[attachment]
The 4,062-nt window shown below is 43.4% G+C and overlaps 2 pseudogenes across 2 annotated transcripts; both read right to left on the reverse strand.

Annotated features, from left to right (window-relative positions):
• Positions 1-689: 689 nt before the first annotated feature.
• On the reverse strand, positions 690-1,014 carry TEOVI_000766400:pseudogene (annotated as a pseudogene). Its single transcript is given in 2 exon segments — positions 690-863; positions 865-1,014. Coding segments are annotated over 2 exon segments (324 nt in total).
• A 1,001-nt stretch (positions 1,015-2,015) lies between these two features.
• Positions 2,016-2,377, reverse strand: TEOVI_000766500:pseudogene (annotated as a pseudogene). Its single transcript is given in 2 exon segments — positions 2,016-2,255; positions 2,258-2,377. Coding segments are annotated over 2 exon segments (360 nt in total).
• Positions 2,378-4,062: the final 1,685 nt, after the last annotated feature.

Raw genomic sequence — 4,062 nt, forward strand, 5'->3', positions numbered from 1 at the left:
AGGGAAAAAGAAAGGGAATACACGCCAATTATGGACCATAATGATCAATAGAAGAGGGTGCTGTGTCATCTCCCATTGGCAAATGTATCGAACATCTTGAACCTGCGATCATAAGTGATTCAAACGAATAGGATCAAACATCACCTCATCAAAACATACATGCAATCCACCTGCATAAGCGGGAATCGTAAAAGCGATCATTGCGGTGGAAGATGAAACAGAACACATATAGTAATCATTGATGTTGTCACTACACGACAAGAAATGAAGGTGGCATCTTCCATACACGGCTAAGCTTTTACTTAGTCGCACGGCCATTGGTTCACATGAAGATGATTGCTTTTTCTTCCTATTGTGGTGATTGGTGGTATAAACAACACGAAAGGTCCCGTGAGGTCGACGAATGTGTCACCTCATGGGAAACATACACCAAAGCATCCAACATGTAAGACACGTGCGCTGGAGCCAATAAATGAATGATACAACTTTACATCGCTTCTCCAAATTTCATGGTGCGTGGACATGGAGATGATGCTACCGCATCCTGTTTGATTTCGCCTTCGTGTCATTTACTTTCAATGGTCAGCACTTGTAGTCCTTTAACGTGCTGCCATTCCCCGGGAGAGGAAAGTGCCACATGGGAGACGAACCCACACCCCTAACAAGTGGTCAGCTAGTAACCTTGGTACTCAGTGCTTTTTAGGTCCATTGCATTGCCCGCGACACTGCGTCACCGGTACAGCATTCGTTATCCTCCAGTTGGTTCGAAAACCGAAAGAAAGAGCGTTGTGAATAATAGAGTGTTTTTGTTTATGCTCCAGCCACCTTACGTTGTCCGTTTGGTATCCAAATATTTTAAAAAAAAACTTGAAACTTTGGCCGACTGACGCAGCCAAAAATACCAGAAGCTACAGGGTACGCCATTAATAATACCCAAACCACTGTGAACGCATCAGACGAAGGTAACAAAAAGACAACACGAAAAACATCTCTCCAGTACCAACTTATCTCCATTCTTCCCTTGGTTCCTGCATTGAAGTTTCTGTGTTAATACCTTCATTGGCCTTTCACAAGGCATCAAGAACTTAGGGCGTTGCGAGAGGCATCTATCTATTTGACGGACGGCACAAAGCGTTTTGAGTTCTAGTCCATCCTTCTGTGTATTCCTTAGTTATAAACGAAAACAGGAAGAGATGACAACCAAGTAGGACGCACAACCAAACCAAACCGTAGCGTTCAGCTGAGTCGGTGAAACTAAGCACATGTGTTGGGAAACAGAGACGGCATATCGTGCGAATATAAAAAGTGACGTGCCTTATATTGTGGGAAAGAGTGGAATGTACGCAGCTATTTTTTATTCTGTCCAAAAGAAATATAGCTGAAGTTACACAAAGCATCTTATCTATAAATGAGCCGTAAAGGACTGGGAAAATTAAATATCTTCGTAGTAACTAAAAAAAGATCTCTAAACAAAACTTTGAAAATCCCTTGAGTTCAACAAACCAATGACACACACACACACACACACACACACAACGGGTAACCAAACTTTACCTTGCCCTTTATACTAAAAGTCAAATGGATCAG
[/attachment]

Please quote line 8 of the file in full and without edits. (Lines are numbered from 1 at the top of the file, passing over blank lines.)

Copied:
Raw genomic sequence — 4,062 nt, forward strand, 5'->3', positions numbered from 1 at the left: